Arbitration clauses in commercial contracts often specify an arbitral forum before which any dispute must be arbitrated. Insurance and reinsurance contracts containing arbitration clauses are no different. Specificity about the arbitral forum (or the arbitral rules or the appointing authority in case of an impasse) in an arbitration clause has resulted in much case law over the years when the forum no longer exists or refuses to take the dispute (or where the rules referenced have changed or are outdated or the appointing authority does not exist or refuses to appoint). So while specificity is generally a good thing in a contract, sometimes too much specificity backfires when a dispute arises years later and circumstances have changed.

The Untied States Court of Appeals for the Second Circuit recently addressed the issue of an arbitral forum that refused to take an arbitration in a consumer contract. While not an insurance or reinsurance contract, the court’s pronouncements could have an affect on a dispute under an insurance or reinsurance contract where an arbitral forum is exclusively prescribed in the arbitration clause.

Moss v. First Premier Bank, Nos. 15-2513-cv, 15-2667-cv, 2016 U.S. App. LEXIS 15917 (2d Cir. Aug. 29, 2016), involved a payday lender dispute. The loan application had an arbitration clause specifying that all disputes were subject to arbitration under the Code of Procedure of the National Arbitration Forum (“NAF”)) in effect at that time. After the borrower brought a class action, the lender sought to compel arbitration. When the district court ordered the parties to arbitration, the borrower sent a notice of intent to arbitrate to NAF. NAF, however, responded that because of a consent judgment concerning consumer arbitrations, it could not accept the arbitration. The borrower then returned to federal court and moved to vacate the order compelling arbitration. The district court granted the motion.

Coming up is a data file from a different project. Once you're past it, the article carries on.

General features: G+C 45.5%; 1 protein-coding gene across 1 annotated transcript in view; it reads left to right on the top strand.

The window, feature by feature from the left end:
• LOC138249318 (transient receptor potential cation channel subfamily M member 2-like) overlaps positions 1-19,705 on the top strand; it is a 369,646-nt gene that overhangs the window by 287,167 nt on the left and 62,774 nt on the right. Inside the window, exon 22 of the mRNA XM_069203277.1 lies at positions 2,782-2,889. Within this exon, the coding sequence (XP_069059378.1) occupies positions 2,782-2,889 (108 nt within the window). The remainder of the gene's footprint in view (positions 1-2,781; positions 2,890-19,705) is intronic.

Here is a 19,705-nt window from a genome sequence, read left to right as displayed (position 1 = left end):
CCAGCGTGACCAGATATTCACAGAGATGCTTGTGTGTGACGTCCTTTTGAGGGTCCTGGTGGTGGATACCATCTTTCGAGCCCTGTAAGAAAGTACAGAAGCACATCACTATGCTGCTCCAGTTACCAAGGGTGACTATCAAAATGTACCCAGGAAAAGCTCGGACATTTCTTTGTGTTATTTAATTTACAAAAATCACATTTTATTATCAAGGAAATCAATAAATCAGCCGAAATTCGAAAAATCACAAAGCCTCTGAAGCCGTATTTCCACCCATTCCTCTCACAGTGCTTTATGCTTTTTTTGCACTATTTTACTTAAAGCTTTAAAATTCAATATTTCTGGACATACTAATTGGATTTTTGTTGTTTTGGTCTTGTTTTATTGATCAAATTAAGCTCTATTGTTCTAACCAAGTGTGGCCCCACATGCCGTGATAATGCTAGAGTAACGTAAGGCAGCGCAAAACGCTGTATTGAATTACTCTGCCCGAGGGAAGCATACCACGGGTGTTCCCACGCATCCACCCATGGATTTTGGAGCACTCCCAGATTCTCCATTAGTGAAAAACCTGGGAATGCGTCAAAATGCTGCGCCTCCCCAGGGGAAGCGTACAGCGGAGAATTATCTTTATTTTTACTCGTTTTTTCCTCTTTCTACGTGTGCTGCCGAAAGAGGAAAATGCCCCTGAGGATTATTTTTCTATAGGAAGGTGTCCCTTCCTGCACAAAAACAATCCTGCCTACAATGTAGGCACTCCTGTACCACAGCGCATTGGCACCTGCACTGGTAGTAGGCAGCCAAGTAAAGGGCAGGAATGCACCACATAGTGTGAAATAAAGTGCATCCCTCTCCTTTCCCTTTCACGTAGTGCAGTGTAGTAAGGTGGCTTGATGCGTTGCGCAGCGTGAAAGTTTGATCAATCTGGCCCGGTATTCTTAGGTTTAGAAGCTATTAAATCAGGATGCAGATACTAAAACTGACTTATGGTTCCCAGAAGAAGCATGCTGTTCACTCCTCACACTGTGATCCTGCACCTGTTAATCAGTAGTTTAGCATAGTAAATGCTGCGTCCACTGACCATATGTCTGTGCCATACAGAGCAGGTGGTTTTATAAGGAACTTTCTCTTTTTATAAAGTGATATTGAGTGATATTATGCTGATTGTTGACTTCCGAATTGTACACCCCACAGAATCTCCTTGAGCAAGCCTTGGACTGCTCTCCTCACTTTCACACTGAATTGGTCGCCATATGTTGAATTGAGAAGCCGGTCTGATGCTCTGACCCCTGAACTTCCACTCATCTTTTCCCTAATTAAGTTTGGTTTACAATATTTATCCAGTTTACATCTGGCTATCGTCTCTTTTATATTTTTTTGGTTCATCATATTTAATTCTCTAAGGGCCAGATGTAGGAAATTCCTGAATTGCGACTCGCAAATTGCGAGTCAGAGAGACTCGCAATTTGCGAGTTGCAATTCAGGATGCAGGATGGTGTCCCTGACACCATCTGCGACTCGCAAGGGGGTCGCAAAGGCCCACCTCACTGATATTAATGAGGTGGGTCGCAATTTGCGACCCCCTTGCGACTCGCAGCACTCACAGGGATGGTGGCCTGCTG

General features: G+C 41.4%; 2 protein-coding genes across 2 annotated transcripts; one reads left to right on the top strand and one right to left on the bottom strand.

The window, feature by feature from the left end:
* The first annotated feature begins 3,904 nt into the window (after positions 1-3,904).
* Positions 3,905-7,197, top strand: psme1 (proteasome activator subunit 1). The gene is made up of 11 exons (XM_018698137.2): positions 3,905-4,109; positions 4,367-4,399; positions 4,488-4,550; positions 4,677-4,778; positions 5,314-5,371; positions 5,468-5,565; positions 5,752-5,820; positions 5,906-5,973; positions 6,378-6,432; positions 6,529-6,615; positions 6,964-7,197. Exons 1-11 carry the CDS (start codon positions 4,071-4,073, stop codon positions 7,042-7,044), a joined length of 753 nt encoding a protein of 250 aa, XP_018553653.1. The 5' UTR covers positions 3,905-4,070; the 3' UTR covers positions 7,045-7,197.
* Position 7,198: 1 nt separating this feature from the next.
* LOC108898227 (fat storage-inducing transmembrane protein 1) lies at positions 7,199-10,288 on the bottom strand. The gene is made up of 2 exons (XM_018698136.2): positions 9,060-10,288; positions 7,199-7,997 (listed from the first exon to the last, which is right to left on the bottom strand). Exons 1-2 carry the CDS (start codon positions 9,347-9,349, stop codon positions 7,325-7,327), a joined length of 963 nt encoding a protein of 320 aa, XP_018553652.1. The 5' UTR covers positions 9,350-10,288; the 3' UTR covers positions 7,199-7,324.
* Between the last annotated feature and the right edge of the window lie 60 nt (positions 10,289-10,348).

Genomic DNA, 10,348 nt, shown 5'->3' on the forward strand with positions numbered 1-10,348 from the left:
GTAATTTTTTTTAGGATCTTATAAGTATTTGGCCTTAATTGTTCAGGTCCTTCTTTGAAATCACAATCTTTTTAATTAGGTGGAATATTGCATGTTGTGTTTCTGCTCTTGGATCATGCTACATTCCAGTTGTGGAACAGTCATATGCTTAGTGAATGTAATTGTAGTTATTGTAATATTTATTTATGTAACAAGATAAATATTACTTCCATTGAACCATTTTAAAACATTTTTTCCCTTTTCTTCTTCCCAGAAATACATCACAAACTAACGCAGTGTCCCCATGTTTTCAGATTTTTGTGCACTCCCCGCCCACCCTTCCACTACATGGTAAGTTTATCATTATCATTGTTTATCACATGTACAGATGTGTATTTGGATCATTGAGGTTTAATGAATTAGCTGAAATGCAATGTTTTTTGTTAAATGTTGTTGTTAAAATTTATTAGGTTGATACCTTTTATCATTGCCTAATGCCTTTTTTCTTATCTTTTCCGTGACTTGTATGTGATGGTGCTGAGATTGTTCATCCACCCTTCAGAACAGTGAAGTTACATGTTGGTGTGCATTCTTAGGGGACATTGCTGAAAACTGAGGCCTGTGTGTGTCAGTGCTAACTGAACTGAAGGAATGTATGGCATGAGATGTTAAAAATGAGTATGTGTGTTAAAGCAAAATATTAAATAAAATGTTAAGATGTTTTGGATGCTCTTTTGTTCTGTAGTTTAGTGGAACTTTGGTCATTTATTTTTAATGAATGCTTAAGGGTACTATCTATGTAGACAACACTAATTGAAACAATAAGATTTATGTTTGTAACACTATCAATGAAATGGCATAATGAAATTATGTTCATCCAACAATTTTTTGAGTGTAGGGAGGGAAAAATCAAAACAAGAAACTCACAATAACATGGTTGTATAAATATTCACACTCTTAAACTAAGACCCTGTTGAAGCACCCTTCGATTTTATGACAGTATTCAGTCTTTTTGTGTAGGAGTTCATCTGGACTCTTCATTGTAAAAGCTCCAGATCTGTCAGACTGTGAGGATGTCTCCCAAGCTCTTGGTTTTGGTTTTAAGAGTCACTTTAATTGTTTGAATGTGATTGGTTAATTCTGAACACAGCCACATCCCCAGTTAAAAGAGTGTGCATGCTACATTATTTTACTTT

In affirming the district court, the Second Circuit focused on the language of the arbitration clause. The court noted that the clause did not address how the parties should proceed in the event that NAF was unable to accept the dispute. Citing an earlier case, In re Salomon Inc. Shareholders’ Derivative Litigation, 68 F.3d 554 (2d Cir. 1995), the court held that the parties’ agreement to arbitrate evinced an intent to designate an exclusive arbitral forum; arbitration before NAF. Because of this mandatory language, said the court, and the absence of any indication that the parties would assent to arbitration before a substitute, the order compelling arbitration was properly vacated.

The dispositive factor was whether the arbitral forum was exclusive. Where it is exclusive, the court held that Section 5 of the Federal Arbitration Act could not be used to circumvent the parties’ designation of an exclusive arbitral forum by compelling arbitration before a substitute. In other words, if you pick an exclusive forum and that forum is not available or refuses to accept the case, your dispute gets resolved in court.

The Second Circuit also noted a difference in opinion among the circuits on this issue so at some point the United States Supreme Court may weigh in. But for now, in the Second Circuit, if you designate an arbitral forum as the exclusive entity to hear the dispute, you are bound by that choice and if that forum is not available, then you stay in court. While many reinsurance arbitration clauses do not designate an arbitral forum, some do and others designate specific rules or a specific appointing authority. Because of that care needs to be taken to address contingencies like the unavailability of that forum when a dispute arises.